The USC depth chart at wide receiver is mighty but short on numbers.
Here’s the thing about the USC depth chart going into 2020. The Trojans are loaded where they’re loaded. But the roster isn’t without flaws.
The wide receiver position has it all: The great strength. And the great worry.
That’s because once again USC will enter a campaign with an elite-caliber wide receiver corps balancing on a knife’s edge because of depth.
USC depth chart at wide receiver:
The Trojans have said goodbye to Michael Pittman, who will be catching passes for the Indianapolis Colts when the NFL season starts up. He is the only departure from a receiving corps that helped USC finish second in the Pac-12 with 335.8 passing yards per game.
While one is out, two are in. The Trojans added four-star receiver Gary Bryant Jr. along with three-star Narbonne product Josh Jackson to the roster with the class of 2020.
Those two only bring USC up to nine scholarship receivers for the season, which is not exactly ideal for the Air Raid offense. Injury luck will play a major role in how the unit holds up.
(1) Tyler Vaughns
(2) Amon-Ra St. Brown
Gary Bryant Jr.
(3) Drake London
John Jackson III
(4) Bru McCoy
USC’s wide receiver depth took a hit straight out of the gate with the news that Kyle Ford tore his ACL and will miss the 2020 season.
Fortunately for the Trojans, the starting lineup remains largely intact. Tyler Vaughns, Amon Ra-St. Brown and Drake London were three of USC’s four leading receivers in 2019. Each will have ample opportunity to make plays, especially as Pittman’s touches are distributed among them.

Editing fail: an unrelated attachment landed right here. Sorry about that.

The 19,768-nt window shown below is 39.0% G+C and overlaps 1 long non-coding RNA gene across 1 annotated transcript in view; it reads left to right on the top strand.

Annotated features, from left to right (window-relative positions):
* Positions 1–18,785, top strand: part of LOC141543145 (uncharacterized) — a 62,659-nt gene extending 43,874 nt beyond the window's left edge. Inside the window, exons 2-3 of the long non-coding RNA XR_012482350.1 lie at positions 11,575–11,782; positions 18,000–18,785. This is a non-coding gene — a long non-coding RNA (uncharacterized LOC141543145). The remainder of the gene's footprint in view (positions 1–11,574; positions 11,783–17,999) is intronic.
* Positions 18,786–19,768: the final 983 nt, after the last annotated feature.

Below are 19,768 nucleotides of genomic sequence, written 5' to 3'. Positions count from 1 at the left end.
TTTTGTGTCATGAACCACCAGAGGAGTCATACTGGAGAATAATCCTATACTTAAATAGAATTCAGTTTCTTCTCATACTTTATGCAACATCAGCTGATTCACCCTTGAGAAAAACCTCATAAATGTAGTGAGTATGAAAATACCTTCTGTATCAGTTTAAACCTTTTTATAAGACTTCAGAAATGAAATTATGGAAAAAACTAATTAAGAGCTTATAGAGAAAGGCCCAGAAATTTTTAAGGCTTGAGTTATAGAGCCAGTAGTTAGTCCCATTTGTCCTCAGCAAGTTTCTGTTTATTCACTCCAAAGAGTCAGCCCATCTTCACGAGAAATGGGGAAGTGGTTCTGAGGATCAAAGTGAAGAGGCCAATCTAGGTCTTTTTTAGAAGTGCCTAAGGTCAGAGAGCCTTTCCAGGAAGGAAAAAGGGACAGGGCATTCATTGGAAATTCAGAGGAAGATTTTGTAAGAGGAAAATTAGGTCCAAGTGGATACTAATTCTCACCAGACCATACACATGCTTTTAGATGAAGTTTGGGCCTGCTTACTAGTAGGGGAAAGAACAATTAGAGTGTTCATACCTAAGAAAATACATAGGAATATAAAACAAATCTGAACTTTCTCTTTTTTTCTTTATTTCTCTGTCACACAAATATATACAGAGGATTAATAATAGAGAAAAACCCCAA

The newcomer among the likely starters is Bru McCoy, the former five-star who enrolled at USC, transferred to Texas, transferred back to USC then sat out the 2019 season while redshirting and fighting off a series of mysterious fevers. McCoy’s first year in college was definitely a whirlwind. Now the focus will be on putting that year behind him while making an impact as a redshirt freshman. Pittman’s place on the outside is there for the taking.
If McCoy can’t manage a starting place, the open spot could be occupied by sophomore Munir McClain. McClain was a pleasant surprise as a three-star signee in 2019. Unfortunately, his season was cut short against Arizona when he tore ligaments in his knee. Since that injury occurred back in October, he’ll be on track to return healthy by the time Fall Camp begins. Getting back into tip-top shape is the bigger concern.
On the inside, London is expected to retain his role as a mismatch nightmare. His production should go way up. John Jackson III can offer a decent backup option as another wide receiver who could double as a hybrid tight end.
St. Brown has the gifts to move around the formation, so don’t think for a second he’ll stick to a traditional slot role. Another 1,000-yard receiving season is well within reach, along with Biletnikoff Award candidacy.
SEE ALSO: Amon-Ra St. Brown on track for greatness
Bryant Jr. can serve as St. Brown’s understudy in the slot. Even though they’re very different players, it’s Bryant who could benefit most from Ford’s absence. Beyond the core four, the Trojans will need someone to step up as a reliable pass-catching option.
Vaughns already is one of those reliable figures and his final campaign in cardinal in gold is set up to be his best. Behind him is true freshman Josh Jackson. In a perfect world, Jackson would be allowed to redshirt while contributing in the maximum four games.